No matter what form innovation takes — short, agile sprints or long-term, grand-challenge investments — innovation is fundamentally about solving problems. And the bigger the problems you choose to tackle, the larger the potential payoff. Pursuing a grand challenge won’t improve your results next quarter, but it might just take your enterprise to a whole new level.This kind of mission mobilises the strategy, and, once accomplished, manifests the enterprise’s vision, either in whole or in part.
– Greg Satell, Why the Rewards for Ambitious Problem Solving Are About to Get Bigger, on Harvard Business Review
As employees make their contributions to projects that feed into sub-missions—and, thereby, to the overall mission—they are animating the purpose of the enterprise, moment by moment.
Missions, sub-missions and projects
In the following graphic:
- 1 million people living on Mars is the mission.
- Figure out how to put things in space is sub-mission no.1.
- Revolutionize the cost of space travel is sub-mission no.2.
- Colonize Mars is sub-mission no.3.
Source: Wait But WhyEach sub-mission will consist of many projects, but there will be a clear line of sight from even the smallest project to the overall mission, and every project team member will be ever aware of how his or her efforts are contributing to the mission.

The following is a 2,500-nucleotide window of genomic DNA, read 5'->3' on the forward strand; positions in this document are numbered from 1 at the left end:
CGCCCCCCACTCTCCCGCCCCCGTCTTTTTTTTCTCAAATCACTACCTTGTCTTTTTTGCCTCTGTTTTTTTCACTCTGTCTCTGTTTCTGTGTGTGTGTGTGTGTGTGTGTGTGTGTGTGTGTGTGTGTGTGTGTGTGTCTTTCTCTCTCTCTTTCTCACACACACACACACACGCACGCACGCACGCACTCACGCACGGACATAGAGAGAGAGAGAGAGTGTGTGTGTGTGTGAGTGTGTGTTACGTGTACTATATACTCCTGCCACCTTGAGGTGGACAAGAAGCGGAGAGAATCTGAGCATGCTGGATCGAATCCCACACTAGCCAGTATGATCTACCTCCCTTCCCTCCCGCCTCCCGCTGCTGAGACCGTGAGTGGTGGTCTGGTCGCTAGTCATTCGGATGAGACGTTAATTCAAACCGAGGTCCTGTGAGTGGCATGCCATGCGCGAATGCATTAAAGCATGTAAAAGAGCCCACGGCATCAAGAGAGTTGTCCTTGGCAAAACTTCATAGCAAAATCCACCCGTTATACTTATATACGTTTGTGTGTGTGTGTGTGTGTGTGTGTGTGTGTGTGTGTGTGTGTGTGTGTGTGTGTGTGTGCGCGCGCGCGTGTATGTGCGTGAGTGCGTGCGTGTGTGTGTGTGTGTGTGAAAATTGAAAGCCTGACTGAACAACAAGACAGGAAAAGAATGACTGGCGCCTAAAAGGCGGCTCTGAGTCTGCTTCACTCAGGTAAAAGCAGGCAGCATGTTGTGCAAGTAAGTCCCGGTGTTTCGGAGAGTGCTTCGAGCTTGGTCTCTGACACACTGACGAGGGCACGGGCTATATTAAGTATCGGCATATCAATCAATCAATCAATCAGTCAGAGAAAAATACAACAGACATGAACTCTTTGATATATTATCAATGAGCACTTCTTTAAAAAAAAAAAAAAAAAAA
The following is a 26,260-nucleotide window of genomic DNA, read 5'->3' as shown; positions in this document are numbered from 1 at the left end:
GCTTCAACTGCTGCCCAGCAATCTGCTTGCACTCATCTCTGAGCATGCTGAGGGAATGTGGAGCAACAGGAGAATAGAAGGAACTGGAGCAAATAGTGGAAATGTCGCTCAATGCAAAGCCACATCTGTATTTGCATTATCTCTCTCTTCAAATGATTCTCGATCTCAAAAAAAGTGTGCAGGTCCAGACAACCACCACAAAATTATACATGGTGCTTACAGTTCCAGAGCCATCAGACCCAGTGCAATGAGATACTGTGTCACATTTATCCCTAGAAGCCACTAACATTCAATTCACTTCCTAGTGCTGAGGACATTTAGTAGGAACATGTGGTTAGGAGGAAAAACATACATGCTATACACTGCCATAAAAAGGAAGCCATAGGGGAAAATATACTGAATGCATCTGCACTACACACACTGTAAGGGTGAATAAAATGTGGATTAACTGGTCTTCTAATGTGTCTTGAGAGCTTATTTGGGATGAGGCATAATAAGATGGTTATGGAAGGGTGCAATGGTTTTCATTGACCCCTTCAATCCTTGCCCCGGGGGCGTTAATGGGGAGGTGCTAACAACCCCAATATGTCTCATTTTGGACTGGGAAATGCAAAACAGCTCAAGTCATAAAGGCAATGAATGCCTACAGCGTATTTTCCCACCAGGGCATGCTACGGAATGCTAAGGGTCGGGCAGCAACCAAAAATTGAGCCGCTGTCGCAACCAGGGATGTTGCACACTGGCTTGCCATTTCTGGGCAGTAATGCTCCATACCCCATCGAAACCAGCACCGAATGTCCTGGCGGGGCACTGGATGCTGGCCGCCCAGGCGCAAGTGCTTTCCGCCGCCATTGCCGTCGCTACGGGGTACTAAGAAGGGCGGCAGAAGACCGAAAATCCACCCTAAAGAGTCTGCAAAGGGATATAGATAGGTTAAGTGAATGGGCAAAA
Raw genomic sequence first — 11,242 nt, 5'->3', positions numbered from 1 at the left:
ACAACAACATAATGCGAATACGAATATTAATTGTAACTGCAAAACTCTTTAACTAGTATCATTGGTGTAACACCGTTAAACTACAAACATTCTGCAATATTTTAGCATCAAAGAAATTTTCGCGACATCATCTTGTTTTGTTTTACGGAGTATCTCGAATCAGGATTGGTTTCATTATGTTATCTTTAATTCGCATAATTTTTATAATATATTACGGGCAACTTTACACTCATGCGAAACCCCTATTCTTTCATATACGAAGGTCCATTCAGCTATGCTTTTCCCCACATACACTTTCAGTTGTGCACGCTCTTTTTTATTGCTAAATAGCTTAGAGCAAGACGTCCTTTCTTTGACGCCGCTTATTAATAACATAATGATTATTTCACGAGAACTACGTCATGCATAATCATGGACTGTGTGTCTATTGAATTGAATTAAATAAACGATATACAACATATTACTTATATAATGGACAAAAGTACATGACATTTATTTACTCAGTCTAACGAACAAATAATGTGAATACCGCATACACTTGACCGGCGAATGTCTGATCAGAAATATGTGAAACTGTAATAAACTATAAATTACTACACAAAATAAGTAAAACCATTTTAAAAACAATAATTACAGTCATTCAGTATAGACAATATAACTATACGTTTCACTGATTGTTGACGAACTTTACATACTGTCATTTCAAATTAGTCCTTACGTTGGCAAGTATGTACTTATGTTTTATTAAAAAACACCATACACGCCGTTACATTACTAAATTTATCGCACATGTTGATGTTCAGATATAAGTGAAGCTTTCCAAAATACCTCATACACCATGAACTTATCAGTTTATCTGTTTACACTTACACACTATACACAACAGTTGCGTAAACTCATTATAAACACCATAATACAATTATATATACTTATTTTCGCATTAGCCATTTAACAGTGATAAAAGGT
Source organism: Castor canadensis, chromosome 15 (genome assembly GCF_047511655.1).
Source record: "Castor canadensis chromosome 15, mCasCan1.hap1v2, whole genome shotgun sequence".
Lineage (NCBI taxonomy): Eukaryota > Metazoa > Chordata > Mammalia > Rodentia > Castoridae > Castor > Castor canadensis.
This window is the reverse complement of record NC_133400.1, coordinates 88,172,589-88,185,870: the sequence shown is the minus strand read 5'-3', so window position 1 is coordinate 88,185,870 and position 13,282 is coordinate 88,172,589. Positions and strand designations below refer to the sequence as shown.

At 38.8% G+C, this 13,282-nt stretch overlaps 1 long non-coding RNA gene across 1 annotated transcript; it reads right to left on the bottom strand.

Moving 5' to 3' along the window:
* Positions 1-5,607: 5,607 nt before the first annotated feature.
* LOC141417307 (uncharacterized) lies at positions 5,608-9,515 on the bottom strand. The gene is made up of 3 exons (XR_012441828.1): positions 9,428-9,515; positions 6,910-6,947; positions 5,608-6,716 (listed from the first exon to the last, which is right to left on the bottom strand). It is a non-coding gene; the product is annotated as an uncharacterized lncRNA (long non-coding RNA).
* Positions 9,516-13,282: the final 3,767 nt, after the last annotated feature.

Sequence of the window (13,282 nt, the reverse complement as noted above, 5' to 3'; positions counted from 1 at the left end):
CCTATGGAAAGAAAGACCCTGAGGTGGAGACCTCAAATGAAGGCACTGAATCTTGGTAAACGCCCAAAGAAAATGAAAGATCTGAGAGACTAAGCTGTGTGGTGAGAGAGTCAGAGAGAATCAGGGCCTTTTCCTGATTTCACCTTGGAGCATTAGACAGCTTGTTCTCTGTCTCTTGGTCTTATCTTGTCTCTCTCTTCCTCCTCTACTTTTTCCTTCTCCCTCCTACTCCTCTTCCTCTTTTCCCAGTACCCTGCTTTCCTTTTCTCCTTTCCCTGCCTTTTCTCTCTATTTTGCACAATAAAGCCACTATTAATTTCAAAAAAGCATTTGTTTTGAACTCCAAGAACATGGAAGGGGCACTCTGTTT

This is a real-world exemplification of the parable in which a mason said he wasn’t just cutting stone—he was building a cathedral.
Rich collaboration is the principal means by which a generative enterprise accomplishes its mission.
The practice of rich collaboration (‘rich’ signals that the approach is potent and that it enables the generation of abundant value) is grounded in a set of tried and tested principles for effective collaborative action. These principles have emerged from study, experimentation and client work (see client list) conducted by me and others over the course of three decades.
The foundational principle states that participants in a collaborative project should work together from the outset, with the aim of generating maximum value for customers, other stakeholders, and wider society.
‘Participants’ means all those whose contribution, co‑operation and consent will be vital to the successful accomplishment of the project.
Contribution means providing ideas, knowledge, expertise, or a new perspective.
Co‑operation means giving assistance and enabling progress, or not blocking progress by saying “No”.
Consent means saying “Yes”; giving formal or informal approval for a proposed course of action.
I will publish the complete set of principles in a future article.
Your Company’s Purpose Isn’t to Save the World, by Alan Siegel, on strategy+business
I will be making modifications and improvements during what’s left of the British summer.
Please send me a note if you spot an error, a confusing piece of writing, or anything else that needs my attention.
Thank you for your persistence. I hope it has been rewarded.